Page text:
There is special attention paid to the father and son relation- ships in the novel, and of course, in the case of Lin Shan, father and daughter. Why did you choose to make the emotional and societal interplay of this filial relationship such an important part of the narrative?
You are right, of course; this is very much a novel built around parent- child relationships (and also siblings in two major instances). The ideas in the culture that inspired the book of honouring one’s family and ancestors, the duty and devotion embedded in that, seemed to me to be central to any strong evoking of the period. Ren Daiyan’s decision to accept his orders near the end is meant, very much, to emerge from thinking about his father and ideas of duty. For Shan, there is simply no way she could have had the education she did if her otherwise modest, conventional father had not made a decision to do something very unconventional. Even the father-son relation- ship between two generations of prime ministers was central to me in trying to help the reader be immersed in this setting.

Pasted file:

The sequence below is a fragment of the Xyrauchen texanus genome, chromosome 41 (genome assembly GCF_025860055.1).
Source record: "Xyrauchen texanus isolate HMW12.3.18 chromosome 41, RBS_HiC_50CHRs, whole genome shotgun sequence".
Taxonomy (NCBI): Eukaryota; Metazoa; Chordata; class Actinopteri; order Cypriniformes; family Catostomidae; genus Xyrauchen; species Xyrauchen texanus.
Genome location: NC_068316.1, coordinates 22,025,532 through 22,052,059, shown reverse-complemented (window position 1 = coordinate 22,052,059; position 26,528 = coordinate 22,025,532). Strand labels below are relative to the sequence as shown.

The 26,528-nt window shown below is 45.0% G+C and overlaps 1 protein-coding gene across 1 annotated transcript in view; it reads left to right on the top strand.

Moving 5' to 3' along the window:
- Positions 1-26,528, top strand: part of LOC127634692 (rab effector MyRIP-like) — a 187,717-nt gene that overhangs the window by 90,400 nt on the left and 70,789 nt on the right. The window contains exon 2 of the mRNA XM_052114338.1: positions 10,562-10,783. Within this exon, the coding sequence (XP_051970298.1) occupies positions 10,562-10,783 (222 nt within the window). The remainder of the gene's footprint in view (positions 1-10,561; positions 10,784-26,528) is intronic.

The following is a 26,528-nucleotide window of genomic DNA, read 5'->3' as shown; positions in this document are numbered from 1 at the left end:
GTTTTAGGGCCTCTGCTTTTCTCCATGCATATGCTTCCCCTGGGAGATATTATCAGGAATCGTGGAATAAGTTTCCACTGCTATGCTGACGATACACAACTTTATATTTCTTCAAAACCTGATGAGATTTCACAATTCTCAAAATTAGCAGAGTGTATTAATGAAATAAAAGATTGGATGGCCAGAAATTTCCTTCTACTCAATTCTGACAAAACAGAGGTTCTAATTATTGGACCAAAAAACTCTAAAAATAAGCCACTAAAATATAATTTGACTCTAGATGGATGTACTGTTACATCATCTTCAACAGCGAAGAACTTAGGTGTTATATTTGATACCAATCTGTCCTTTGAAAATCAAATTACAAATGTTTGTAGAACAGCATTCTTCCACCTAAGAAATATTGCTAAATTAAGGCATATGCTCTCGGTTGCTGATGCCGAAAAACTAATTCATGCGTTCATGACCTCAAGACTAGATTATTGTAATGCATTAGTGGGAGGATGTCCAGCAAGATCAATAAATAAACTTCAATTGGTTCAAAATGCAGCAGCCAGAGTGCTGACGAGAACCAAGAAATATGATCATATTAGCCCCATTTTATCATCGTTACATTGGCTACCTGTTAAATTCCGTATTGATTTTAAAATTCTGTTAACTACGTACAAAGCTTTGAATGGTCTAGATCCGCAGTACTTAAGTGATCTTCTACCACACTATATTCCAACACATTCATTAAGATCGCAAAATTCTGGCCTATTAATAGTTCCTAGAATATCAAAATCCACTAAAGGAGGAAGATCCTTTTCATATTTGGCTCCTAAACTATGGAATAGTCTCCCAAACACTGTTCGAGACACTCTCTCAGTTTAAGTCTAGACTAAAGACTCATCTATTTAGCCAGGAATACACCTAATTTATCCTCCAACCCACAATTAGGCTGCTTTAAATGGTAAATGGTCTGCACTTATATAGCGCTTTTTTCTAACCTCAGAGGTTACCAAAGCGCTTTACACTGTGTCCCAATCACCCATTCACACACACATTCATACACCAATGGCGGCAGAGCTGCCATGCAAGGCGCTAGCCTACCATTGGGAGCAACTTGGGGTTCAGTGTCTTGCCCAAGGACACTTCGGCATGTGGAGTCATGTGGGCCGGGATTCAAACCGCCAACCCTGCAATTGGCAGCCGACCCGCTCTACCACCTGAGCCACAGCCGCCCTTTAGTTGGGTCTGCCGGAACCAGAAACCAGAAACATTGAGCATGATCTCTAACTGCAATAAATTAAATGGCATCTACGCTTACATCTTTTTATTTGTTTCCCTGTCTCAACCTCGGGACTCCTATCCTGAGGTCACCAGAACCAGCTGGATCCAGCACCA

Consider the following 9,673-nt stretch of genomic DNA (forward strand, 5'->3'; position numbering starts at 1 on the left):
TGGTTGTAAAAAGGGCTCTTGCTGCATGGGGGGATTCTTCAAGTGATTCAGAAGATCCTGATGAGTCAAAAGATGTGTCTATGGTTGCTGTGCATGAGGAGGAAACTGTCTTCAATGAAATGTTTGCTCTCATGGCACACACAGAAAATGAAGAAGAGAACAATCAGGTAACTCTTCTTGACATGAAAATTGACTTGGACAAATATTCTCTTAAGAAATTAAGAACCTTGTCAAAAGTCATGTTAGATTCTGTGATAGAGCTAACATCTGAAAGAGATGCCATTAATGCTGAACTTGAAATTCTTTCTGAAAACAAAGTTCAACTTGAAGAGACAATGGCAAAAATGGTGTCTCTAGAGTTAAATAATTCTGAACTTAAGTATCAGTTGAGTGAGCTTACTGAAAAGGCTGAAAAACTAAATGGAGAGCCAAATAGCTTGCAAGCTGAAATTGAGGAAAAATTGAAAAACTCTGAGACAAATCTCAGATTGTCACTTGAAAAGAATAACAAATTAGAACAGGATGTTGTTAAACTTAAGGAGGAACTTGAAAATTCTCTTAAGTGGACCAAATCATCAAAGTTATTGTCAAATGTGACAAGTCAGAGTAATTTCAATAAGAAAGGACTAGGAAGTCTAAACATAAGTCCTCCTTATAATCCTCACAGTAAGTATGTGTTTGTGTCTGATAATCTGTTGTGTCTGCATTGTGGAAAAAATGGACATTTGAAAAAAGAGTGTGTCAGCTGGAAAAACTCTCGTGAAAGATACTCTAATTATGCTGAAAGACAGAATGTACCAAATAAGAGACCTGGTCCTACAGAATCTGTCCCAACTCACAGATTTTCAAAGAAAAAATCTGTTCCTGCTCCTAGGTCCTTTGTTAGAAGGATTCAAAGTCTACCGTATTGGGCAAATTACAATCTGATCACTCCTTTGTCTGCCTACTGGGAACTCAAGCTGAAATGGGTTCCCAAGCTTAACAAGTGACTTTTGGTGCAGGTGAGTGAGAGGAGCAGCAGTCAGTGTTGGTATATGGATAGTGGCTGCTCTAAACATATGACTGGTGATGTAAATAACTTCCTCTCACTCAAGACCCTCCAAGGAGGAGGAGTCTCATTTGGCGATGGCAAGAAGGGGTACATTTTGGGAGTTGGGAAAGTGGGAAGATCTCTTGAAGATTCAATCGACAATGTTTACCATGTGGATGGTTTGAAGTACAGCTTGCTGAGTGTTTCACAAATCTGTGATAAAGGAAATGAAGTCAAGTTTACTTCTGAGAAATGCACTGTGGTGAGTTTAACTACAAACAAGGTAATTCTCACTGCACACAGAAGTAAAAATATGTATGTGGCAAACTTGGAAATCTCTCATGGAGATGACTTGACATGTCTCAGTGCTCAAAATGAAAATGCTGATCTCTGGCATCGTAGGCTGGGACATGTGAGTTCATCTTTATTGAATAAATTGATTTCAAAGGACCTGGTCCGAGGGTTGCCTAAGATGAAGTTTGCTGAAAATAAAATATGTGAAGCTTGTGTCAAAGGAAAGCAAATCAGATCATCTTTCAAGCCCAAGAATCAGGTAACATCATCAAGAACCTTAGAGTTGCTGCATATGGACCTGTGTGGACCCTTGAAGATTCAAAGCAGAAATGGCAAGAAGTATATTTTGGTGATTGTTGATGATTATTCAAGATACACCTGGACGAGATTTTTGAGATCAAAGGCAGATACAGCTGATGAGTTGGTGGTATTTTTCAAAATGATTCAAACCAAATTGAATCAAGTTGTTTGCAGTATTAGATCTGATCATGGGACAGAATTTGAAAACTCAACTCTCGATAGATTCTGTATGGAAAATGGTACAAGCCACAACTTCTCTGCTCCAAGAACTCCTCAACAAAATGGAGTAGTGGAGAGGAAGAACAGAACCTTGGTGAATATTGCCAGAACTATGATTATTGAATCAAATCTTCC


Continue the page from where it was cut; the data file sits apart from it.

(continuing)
Both Under Heaven and River of Stars are painted across a very broad canvas, spanning hundreds of years and thousands of miles. How do you maintain an intimate focus on the very human concerns of your characters amidst the sweeping strokes of history?